Linked In
News In
Linked In

You are viewing your 1 complimentary article.

Register now to receive full access.

Already registered?

Login | Join us now

Evening markets: wheat leads crops recovery

Twitter Linkedin eCard

Farm commodities stage a firm recovery as a change in the financial weather, prompted by comments from Timothy Geithner turned headwinds into tailwinds.

Mr Geithner, the US Treasury Secretary, told US politicians that the "vast majority" of banks were running with a capital cushion, easing jitters over the financial sector.

Equity and oil prices, whose steep falls on Monday send crop investors running for cover, turned favourable again on Tuesday, albeit failing to recover all lost ground.

Even the dollar chipped in by reversing gains against the euro and, in particular, sterling to give US commodity markets, at least, an extra boost.

'Planting way behind'

Among the main grains, wheat topped the leader board as the subsidence of financial market storms allowed investors to take stock of Monday's US planting report showing spring wheat sowing behind schedule and winter wheat still suffering from drought damage. Chicago's May wheat contract added 2.2% at $5.15 ¾ a bushel at 17:00 GMT.

Paris wheat also managed a good showing, adding E2.75 to E141.00 a tonne. But London was held back by the stronger pound, adding just £0.25 to £107.75 a tonne.

The planting report also helped Chicago corn, which added 1.5% to $3.75 a bushel as traders digested the scale of delays wet weather was causing US growers.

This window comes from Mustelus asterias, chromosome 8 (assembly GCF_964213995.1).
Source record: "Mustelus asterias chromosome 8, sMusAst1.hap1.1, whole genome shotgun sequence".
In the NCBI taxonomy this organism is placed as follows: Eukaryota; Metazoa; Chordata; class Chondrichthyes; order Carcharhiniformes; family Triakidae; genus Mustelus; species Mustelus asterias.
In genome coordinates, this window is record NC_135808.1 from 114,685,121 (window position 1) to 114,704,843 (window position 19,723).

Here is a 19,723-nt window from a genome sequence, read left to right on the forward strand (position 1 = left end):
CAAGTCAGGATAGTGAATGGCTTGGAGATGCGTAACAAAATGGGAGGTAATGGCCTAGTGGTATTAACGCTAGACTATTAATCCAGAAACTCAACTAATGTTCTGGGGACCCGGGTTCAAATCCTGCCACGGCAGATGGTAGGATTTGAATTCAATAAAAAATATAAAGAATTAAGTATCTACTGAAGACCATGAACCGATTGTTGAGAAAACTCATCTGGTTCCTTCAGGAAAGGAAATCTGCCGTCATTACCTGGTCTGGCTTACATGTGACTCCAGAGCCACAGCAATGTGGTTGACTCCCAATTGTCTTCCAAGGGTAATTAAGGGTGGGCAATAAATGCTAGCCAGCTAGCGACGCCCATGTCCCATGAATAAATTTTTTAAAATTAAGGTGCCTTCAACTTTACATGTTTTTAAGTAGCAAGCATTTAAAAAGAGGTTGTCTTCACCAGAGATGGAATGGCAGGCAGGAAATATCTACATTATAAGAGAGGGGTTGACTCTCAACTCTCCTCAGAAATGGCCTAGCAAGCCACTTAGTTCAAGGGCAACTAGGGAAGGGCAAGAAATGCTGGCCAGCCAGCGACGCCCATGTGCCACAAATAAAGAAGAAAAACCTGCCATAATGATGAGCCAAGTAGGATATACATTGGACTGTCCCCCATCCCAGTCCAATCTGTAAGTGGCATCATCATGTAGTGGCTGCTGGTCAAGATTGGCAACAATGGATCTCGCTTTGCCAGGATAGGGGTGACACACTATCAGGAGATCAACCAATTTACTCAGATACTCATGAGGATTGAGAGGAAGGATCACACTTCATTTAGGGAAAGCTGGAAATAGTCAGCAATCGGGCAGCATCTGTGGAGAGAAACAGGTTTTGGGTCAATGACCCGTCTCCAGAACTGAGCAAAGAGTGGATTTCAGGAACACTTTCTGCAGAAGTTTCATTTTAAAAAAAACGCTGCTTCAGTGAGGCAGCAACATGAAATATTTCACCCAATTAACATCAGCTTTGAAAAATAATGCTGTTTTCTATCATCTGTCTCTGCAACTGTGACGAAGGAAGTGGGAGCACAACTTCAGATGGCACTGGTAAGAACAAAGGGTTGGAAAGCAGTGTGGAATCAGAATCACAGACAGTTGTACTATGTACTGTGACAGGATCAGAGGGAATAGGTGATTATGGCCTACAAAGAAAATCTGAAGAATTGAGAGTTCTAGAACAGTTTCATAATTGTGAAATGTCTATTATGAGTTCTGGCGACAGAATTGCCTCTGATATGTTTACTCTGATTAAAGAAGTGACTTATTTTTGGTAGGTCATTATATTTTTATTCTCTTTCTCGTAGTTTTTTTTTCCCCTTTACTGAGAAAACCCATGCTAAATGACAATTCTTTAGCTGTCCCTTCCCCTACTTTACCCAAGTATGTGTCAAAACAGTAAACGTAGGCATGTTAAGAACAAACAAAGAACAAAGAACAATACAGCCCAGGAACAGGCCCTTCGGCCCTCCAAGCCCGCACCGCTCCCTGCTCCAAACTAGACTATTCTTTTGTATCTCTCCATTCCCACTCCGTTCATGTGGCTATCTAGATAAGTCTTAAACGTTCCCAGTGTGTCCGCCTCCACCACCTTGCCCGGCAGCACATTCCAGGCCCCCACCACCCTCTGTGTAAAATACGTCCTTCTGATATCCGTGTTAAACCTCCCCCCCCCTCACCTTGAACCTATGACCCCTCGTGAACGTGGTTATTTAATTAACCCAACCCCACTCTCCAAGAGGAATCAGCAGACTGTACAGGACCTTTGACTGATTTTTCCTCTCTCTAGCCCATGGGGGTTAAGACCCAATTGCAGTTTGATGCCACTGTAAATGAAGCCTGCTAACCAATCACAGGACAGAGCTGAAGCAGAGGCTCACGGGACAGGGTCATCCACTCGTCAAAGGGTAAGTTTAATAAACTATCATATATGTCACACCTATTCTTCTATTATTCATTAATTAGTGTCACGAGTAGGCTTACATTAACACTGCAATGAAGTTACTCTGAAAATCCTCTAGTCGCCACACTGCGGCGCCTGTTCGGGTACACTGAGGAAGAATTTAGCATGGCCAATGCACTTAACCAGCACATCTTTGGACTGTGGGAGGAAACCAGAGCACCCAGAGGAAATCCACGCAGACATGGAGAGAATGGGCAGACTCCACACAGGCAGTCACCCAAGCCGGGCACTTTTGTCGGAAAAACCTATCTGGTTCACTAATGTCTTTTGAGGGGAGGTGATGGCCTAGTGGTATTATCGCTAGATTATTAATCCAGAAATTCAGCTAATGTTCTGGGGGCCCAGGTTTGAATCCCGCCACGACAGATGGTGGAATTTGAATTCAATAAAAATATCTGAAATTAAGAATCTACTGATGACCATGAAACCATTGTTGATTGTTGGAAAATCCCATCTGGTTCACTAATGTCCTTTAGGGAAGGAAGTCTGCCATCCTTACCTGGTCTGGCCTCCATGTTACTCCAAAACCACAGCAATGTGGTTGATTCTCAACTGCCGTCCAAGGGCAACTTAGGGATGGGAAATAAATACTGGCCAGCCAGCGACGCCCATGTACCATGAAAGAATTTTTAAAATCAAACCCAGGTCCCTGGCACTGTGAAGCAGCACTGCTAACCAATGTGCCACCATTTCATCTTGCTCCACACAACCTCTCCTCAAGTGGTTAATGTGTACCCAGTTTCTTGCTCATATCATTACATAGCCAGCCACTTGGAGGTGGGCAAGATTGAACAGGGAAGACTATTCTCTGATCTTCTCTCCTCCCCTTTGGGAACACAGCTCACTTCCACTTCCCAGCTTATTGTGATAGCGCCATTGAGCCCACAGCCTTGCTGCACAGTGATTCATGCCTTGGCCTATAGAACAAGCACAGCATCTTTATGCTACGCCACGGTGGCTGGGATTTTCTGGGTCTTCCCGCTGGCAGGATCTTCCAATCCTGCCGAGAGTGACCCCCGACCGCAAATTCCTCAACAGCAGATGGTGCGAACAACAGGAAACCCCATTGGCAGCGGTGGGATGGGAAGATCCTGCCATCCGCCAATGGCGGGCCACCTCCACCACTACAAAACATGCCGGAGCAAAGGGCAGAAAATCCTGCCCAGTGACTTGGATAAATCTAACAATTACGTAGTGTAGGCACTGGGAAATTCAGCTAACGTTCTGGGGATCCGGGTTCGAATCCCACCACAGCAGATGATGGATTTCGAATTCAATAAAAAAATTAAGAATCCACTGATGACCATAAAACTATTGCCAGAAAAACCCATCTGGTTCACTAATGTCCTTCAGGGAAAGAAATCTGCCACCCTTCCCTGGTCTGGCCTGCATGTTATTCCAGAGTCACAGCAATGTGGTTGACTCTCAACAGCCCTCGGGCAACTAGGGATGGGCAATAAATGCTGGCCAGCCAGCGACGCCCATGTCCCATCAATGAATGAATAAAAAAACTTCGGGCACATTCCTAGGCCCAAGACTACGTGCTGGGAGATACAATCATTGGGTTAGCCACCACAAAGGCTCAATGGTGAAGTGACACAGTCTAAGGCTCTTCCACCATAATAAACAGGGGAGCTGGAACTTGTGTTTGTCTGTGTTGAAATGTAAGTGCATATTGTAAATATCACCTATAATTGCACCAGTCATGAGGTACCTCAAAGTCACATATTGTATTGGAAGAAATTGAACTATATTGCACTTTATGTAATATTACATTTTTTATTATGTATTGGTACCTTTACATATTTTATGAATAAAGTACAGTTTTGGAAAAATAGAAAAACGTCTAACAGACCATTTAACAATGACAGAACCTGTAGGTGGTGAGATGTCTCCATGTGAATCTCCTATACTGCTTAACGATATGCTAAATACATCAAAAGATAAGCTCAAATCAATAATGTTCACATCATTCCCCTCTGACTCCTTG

"Planting progress is way behind, so that's supportive," a US trader told Reuters.

For once, soybeans held up the rear, adding a modest 1.3% to $10.31 ¾ a bushel, with forecasts of tight stocks and strong Chinese demand continuing to provide support.

Sour juice

Among soft commodities, New York cocoa recovered 1.7% to $2,420 a tonne, despite reports of favourable weather in the Ivory Coast, the main producing country.

July sugar managed to close 0.75% firmer at $13.42 a pound, paring early losses, with July coffee also recovering from negative territory to end unchanged at $1.1360 a pound.

Orange juice, however, proved unable to shrug off the bears, amid talk of wetter weather dousing parched Florida crops. New York's may contract added $2.95 to Monday's losses to close at $80.65 a pound.

Earlier, palm oil also closed lower, although well above intraday lows, as talk of low stocks returned.

"The thing is the physical side is still tight," a trader said. "Plantation firms are not in selling mood."

Bursa Malaysia's benchmark July contract closed 11 ringgit down at 2,435 ringgit a tonne after touching 2,377 ringgit earlier.

Twitter Linkedin eCard
Related Stories

Evening markets: Soybean futures torn between Argentina, China fears

... with one concern upbeat for prices, and the other decidedly bearish. Cocoa, wheat end firm. But sugar comes close to a two-year low

Lean hog futures tumble - but it's not all China's fault

Beijing’s threat to impose a 25% tariff on imports of US pork is hardly bullish news for hogs. But it is not the only factor explaining tumbling prices

Weekly grains and oilseed market view from Europe, March 23

Wet weather slows spring sowings... are EU grain supplies as big as data suggest?... support to wheat prices from rises in Russian values...

Morning markets: Soybean prices hold, even as China-US trade tensions grow

Still, what of rising soybean prices in China itself - where sugar import data show how import levies can affect trade? US wheat futures extend their recovery
Home | About | RSS | Commodities | Companies | Markets | Legal disclaimer | Privacy policy | Contact

Our Brands: Comtell | Feedinfo | FGInsight

© 2017 and Agrimoney are trademarks of Agrimoney Ltd
Agrimoney is part of AgriBriefing Ltd
Agrimoney Ltd is registered in England & Wales. Registered number: 09239069